A study that compares two groups of people: those with the disease or condition under study (cases) and a very similar group of people who do not have the disease or condition (controls).
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Two out of 10 people
About Case-Control Studies
Case-control studies are in which a group of people who have a particular disease are observed to see whether their past exposures to some factors differ from those of a similar group who do not have the disease. They usually involve smaller numbers of people.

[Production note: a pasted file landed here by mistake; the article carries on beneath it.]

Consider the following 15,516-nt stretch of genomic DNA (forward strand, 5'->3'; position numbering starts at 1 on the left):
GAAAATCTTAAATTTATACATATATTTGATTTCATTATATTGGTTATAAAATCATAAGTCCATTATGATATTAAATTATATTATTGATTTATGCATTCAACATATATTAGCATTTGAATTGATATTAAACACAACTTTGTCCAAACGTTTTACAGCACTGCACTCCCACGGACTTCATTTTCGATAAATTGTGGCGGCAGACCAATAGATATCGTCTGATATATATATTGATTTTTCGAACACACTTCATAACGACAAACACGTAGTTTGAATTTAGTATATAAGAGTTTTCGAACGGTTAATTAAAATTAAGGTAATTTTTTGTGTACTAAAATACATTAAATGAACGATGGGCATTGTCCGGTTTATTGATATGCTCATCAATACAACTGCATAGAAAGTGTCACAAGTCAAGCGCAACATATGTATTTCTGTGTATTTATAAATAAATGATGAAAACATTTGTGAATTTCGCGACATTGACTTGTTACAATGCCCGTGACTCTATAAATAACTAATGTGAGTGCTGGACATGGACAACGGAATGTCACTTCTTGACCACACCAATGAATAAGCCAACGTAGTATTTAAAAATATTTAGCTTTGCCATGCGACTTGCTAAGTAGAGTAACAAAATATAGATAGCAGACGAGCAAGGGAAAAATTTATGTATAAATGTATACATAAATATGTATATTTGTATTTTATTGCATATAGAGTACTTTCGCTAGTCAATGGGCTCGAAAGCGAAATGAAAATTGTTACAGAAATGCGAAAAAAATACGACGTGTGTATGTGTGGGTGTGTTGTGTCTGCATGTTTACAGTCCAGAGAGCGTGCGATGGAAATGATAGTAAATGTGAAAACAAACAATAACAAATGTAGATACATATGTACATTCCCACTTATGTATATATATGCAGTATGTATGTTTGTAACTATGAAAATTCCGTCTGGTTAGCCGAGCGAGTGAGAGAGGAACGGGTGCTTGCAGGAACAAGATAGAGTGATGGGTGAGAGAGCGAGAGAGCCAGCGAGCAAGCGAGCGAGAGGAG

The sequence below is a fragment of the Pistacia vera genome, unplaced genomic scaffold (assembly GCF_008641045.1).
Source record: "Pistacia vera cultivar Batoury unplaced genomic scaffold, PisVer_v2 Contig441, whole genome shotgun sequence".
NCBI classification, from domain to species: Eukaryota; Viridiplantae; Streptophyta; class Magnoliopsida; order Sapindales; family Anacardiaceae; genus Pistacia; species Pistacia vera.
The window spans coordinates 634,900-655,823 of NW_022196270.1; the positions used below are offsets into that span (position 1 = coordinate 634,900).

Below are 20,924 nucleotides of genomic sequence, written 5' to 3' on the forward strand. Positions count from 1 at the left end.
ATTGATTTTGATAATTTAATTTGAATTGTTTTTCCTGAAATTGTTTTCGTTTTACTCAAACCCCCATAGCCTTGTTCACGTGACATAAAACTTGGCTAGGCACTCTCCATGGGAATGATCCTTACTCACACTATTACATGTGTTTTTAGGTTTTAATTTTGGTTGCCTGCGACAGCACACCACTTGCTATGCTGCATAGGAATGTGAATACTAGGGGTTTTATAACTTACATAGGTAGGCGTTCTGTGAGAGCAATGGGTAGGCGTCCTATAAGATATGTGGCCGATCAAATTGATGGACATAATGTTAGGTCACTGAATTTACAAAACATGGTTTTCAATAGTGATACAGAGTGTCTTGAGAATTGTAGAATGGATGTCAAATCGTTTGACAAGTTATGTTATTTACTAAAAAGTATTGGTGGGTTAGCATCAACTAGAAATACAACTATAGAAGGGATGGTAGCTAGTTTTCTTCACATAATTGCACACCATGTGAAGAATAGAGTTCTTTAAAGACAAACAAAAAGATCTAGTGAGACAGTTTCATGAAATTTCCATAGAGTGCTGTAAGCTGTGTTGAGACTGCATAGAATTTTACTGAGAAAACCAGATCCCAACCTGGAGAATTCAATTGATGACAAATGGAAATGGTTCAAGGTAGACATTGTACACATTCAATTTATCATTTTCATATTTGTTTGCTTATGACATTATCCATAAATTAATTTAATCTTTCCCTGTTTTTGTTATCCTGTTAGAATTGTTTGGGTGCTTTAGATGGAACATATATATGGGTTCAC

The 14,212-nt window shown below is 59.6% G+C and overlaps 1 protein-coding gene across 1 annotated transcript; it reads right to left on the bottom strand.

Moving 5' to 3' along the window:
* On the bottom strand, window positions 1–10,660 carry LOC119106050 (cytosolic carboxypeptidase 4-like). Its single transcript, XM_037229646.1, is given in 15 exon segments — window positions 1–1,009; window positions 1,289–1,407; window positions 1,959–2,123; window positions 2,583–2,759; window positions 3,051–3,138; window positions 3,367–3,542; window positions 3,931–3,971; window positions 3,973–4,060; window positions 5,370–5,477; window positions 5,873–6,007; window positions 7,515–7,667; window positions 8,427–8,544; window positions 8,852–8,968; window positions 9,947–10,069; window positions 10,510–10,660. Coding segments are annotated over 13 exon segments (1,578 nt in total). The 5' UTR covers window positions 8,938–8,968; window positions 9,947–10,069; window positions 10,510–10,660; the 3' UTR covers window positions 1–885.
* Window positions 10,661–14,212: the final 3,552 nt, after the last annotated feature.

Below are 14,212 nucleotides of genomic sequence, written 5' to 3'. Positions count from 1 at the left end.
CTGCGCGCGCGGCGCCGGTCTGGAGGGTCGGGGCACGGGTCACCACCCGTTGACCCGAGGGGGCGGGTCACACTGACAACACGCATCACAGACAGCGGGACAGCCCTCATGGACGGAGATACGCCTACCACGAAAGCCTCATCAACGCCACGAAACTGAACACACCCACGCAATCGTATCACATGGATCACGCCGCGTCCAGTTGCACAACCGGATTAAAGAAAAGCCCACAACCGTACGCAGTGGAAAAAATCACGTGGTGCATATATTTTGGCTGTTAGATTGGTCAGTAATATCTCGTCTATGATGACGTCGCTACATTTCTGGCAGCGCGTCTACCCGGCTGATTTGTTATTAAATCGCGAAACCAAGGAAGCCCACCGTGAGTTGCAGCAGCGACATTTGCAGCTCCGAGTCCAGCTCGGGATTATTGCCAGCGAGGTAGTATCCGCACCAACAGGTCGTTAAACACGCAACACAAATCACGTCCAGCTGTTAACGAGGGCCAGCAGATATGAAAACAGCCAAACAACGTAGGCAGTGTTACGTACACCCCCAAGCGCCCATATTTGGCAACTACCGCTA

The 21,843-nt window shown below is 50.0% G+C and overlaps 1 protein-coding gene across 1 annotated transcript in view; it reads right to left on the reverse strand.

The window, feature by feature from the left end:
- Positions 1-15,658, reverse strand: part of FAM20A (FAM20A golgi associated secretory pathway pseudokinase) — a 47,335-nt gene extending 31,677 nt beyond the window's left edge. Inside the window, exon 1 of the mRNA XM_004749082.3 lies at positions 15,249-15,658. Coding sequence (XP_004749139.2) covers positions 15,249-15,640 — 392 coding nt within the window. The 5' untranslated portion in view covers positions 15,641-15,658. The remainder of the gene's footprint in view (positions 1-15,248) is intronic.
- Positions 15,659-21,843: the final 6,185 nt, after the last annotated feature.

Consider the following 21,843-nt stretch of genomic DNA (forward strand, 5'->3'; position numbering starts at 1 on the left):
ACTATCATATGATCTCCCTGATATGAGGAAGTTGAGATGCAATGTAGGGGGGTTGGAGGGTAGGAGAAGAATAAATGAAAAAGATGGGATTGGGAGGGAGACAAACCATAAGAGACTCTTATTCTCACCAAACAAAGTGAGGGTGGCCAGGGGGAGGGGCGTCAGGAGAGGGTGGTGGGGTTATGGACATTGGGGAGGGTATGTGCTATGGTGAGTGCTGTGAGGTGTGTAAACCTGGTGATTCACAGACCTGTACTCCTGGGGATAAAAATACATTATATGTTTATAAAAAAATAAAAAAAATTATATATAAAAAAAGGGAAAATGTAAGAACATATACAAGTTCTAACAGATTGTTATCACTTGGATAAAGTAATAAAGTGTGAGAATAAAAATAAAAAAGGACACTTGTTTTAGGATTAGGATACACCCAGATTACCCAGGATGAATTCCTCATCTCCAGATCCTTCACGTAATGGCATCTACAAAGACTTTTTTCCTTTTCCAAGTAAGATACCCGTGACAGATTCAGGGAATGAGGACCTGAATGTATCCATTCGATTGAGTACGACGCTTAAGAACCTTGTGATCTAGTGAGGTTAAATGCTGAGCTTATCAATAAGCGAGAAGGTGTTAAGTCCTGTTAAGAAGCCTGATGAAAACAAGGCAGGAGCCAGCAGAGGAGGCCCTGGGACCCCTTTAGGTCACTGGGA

They can be either population based – all the cases and controls are randomly selected from the same defined geographical population – or hospital based – all the cases and controls are selected from people attending a particular hospital.
The population-based case-control study yields stronger evidence than one that is hospital based, which has many more sources of bias.